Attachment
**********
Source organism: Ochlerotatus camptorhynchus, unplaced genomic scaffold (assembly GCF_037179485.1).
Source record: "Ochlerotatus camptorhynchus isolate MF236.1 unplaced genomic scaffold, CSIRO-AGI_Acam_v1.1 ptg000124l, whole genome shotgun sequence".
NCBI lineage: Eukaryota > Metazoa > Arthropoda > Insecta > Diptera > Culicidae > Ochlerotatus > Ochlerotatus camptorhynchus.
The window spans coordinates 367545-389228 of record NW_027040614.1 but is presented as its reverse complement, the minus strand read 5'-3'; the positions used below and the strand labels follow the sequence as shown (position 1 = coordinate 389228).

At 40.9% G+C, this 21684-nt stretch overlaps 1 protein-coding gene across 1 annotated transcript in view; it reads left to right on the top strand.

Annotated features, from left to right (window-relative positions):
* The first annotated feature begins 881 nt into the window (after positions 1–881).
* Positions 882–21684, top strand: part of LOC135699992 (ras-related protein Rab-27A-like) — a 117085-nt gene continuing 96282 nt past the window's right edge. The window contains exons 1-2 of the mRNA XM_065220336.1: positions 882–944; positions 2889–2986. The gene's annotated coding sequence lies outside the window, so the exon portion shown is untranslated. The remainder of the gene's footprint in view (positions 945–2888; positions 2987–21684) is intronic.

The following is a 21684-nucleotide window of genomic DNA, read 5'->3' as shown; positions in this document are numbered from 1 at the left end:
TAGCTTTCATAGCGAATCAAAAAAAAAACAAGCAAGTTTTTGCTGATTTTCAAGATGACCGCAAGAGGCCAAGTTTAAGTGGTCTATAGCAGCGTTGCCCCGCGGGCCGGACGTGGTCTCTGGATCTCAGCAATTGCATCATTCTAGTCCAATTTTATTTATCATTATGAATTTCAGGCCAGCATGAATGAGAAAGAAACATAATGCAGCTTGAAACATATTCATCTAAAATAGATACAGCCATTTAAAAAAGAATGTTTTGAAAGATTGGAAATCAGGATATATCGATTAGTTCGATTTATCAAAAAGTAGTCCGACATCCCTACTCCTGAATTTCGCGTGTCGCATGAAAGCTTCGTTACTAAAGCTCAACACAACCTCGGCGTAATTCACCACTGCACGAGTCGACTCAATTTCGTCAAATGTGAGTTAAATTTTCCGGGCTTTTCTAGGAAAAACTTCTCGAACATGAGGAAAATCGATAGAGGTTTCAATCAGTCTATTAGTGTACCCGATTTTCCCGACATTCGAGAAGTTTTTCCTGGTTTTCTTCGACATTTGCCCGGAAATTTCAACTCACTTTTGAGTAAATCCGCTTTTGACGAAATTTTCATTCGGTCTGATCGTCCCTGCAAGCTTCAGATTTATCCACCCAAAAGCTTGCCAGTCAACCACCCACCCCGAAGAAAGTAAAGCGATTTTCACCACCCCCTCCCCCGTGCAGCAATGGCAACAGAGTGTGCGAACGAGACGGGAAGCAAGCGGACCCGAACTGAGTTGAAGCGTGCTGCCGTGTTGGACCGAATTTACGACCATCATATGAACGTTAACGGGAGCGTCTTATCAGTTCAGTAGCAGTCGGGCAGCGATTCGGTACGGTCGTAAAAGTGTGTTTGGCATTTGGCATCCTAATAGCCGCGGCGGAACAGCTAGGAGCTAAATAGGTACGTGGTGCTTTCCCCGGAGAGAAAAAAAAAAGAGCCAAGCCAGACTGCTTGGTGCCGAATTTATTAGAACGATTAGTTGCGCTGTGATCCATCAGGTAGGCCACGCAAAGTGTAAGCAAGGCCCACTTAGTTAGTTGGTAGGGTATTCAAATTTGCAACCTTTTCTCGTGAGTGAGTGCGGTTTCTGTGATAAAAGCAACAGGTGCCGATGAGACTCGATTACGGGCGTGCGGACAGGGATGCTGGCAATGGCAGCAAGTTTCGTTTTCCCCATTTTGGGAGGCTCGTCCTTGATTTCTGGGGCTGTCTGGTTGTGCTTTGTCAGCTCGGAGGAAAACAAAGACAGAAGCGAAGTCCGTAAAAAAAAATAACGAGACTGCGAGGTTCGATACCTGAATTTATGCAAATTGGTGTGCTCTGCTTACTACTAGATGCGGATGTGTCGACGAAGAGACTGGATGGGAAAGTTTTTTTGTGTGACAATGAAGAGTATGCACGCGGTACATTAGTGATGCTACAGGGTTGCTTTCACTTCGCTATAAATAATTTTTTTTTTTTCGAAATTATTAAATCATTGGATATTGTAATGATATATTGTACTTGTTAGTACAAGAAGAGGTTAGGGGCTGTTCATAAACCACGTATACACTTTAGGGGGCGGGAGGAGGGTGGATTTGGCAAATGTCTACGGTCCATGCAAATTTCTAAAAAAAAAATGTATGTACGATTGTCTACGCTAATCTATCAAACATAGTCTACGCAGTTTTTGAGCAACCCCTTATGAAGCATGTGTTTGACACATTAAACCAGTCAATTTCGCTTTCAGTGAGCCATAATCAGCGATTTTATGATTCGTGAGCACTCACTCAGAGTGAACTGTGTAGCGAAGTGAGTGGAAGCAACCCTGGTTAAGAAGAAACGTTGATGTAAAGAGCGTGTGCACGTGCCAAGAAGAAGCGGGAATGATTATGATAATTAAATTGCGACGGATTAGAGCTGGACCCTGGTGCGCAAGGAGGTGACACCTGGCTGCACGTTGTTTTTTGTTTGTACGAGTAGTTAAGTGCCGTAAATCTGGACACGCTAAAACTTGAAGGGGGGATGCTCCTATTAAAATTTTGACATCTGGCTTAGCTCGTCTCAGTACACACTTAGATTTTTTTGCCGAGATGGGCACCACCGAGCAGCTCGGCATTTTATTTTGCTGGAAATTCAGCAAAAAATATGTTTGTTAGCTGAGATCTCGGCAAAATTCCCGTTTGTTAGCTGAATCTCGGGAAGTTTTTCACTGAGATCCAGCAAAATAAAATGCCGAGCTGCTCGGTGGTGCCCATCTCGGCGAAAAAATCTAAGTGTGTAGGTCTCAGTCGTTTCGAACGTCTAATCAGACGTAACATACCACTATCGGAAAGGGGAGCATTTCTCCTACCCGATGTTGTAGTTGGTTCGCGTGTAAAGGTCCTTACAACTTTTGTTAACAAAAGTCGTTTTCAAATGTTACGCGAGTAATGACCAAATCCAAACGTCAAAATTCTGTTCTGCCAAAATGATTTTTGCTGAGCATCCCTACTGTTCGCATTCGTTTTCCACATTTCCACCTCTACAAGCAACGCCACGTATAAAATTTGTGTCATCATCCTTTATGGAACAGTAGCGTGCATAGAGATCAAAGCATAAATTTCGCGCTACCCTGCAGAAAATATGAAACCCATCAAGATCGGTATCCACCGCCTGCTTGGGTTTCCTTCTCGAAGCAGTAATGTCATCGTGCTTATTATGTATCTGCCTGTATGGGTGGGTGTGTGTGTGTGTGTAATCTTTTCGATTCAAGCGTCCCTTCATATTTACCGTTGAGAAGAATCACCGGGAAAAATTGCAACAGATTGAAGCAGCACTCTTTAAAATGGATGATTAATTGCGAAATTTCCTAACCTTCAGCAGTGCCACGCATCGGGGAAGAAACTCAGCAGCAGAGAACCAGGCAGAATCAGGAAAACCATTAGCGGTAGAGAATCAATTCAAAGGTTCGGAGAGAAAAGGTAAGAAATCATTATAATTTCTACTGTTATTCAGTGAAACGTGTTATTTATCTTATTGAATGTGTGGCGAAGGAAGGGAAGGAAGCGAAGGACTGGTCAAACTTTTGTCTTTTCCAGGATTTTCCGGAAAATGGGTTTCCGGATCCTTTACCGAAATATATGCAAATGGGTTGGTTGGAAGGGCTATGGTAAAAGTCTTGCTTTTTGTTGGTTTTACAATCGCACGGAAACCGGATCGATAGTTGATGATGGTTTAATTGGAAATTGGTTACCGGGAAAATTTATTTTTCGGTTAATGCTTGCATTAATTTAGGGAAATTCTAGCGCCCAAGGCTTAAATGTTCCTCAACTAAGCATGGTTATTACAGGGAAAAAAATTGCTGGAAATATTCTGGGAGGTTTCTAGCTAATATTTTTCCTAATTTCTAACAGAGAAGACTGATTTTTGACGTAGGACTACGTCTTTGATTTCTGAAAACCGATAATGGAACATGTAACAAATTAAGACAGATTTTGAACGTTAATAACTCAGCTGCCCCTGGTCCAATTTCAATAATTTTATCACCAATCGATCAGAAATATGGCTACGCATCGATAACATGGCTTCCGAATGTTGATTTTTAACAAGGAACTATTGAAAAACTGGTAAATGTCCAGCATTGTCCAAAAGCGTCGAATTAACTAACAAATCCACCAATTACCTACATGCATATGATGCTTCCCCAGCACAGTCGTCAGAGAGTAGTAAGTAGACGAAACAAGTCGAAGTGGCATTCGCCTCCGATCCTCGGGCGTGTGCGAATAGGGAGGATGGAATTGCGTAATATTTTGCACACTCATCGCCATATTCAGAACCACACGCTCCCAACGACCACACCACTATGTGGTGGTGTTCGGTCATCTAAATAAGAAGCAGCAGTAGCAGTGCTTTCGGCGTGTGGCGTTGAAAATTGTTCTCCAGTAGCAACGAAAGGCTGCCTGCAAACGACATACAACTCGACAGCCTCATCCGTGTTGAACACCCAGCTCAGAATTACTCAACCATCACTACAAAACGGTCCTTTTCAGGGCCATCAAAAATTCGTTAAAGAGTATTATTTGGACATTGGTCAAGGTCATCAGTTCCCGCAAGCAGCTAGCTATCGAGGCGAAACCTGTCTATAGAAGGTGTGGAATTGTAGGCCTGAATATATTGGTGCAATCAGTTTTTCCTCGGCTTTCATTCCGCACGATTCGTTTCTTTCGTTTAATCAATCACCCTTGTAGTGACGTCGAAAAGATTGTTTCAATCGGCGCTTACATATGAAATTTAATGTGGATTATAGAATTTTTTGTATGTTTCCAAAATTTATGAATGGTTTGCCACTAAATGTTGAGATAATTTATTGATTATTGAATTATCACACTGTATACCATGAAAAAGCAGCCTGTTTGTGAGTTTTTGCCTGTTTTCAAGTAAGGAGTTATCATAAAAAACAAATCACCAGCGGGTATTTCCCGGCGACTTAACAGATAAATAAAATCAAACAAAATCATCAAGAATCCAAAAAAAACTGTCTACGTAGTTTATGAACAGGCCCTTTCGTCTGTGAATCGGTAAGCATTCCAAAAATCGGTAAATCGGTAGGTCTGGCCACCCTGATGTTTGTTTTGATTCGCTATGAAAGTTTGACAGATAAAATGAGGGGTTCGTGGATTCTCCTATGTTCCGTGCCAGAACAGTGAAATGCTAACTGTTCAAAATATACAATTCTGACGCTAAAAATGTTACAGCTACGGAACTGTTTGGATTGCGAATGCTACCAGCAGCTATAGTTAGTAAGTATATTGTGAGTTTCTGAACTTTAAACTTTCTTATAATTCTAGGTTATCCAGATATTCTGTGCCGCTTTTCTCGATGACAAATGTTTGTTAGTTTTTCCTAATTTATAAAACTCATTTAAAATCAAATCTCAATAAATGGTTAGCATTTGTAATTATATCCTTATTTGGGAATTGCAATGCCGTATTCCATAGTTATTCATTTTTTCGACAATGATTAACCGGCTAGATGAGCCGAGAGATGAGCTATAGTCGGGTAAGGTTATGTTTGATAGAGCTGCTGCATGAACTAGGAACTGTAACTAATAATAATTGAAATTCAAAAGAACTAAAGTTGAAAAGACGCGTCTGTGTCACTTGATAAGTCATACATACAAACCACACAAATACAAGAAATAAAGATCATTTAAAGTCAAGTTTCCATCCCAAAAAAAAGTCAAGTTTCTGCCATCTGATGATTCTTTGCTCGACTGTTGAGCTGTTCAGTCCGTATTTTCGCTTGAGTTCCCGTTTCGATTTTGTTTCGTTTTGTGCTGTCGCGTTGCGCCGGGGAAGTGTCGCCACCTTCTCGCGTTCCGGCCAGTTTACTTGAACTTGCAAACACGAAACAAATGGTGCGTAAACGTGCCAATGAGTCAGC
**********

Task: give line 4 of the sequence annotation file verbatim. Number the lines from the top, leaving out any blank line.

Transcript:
The window spans coordinates 367545-389228 of record NW_027040614.1 but is presented as its reverse complement, the minus strand read 5'-3'; the positions used below and the strand labels follow the sequence as shown (position 1 = coordinate 389228).